The Tobacco Control Policy (TCP) Tool: a web-based interface to simulate the effects of tobacco policies in the United States
Jamie Tam 1  
,   David Levy 2,   Rafael Meza 3
 
More details
Hide details
1
University of Michigan, Health Management and Policy, United States of America
2
Georgetown University, United States of America
3
University of Michigan, Epidemiology, United States of America
Publication date: 2018-03-01
 
Tob. Induc. Dis. 2018;16(Suppl 1):A508
 
KEYWORDS
WCTOH
 
TOPICS
Download abstract book (PDF)

ABSTRACT
Background:
Computational models of tobacco control policies that project their estimated impact on smoking and population health can be used to inform public health decision-making. To date, such models have not been made widely accessible for exploration by the general public or policymakers. We describe the iterative development process for extending a microsimulation model to evaluate the effects of tobacco control policies. The results from these simulations have been integrated into an interactive website for use by decision-makers and the public.

Methods:
We adapt the Cancer Intervention and Surveillance Modeling Network (CISNET) microsimulation model to estimate the population health effects of four tobacco control interventions in the United States: 1) cigarette taxes, 2) smoke-free air laws, 3) tobacco control program expenditures, and 4) the minimum age of legal access to tobacco. The results of these simulations were pre-generated and then integrated into the Tobacco Control Policy (TCP) tool, a dynamic, interactive web-based user interface that allows the user to specify their own proposed policy conditions and explore the estimated effects of that policy on population health outcomes in the US through 2060. Three rounds of usability testing were conducted with experts in tobacco control during web development to improve the interface and ensure that it was responsive to user needs.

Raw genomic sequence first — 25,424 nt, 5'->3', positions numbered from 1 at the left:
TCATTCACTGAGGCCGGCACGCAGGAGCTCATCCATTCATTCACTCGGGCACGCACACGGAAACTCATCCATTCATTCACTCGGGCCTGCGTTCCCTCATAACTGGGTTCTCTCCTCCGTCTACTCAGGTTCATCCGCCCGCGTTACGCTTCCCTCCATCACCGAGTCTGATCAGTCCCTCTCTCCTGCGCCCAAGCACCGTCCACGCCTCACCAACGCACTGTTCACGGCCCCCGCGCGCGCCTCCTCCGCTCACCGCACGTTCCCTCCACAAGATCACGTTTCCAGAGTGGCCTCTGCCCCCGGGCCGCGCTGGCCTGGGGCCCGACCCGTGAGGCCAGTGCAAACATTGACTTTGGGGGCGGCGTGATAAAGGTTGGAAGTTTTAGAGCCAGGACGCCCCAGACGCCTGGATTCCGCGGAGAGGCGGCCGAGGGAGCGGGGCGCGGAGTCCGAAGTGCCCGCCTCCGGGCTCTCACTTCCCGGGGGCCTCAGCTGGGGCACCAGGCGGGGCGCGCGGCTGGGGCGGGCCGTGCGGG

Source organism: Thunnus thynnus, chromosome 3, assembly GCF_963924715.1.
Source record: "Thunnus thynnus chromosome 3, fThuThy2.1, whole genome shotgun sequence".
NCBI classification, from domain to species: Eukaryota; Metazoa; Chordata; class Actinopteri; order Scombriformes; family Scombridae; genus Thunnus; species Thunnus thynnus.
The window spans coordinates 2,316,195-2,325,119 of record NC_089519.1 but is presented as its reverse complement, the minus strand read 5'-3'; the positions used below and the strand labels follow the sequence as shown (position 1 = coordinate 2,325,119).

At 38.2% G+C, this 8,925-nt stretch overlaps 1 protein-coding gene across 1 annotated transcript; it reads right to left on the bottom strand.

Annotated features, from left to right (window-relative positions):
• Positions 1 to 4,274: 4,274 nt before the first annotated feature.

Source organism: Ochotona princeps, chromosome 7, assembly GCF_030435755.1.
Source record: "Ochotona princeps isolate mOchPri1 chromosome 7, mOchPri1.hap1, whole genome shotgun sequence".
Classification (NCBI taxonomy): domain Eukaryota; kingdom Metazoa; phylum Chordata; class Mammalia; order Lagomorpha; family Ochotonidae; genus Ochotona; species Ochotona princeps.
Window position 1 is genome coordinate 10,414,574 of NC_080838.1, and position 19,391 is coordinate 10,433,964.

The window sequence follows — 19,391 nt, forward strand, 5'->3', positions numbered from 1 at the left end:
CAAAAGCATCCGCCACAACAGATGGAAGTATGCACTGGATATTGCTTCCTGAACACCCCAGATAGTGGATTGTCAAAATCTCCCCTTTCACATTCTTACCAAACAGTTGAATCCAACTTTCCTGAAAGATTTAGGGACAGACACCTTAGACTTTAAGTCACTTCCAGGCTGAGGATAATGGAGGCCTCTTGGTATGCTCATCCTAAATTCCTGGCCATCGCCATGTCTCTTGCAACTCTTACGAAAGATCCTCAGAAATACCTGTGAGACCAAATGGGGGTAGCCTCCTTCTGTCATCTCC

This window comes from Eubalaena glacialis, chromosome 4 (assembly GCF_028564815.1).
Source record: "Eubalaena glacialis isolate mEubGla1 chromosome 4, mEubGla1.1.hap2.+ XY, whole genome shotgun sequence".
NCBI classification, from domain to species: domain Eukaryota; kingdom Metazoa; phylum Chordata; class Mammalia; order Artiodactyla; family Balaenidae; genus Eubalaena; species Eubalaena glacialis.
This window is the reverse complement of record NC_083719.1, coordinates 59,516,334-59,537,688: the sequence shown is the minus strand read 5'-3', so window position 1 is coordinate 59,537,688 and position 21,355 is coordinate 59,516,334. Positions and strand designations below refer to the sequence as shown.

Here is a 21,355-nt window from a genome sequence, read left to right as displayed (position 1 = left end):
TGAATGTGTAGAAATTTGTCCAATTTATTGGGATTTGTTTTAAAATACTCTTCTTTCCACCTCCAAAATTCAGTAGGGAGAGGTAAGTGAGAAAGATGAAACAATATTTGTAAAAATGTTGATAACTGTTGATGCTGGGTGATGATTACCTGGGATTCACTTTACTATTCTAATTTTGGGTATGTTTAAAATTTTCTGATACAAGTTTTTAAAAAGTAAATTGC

Results:
Model outcomes for each user-specified policy scenario include projections of future smoking prevalence, the number of deaths avoided, and the number of life-years gained. To increase its utility to state-level decision-makers, the model was extended to estimate these outcomes for each of the 50 states and Washington DC. The TCP tool website is available at http://www.tobaccopolicyeffects.org.



Tobacco control policySimulated policy scenarioDeaths avoided by 2060Life years gained by 2060Reduction in adult smoking prevalence by 2060
Cigarette taxesIncrease the price per pack of cigarettes by $1.00 at national level267,0704,930,3890.38 percentage points
Smoke-free air lawsIncrease smoke-free air law coverage to 100% of workplaces, restaurants, bars across all states101,8771,808,2330.14 percentage points
Tobacco control expendituresFund all state tobacco control programs at 100% of CDC recommendations91,5841,792,2810.73 percentage points
Minimum age of legal access (MLA)Raise the MLA from 18 to 21 for all states14,138552,0820.71 percentage points
[TCP tool estimates of select policy scenarios]



Conclusions:
The TCP tool supports public health decision-making by allowing users to access the results of a complex microsimulation model of smoking and explore the potential health benefits of implementing tobacco control policies in their jurisdictions.

eISSN:1617-9625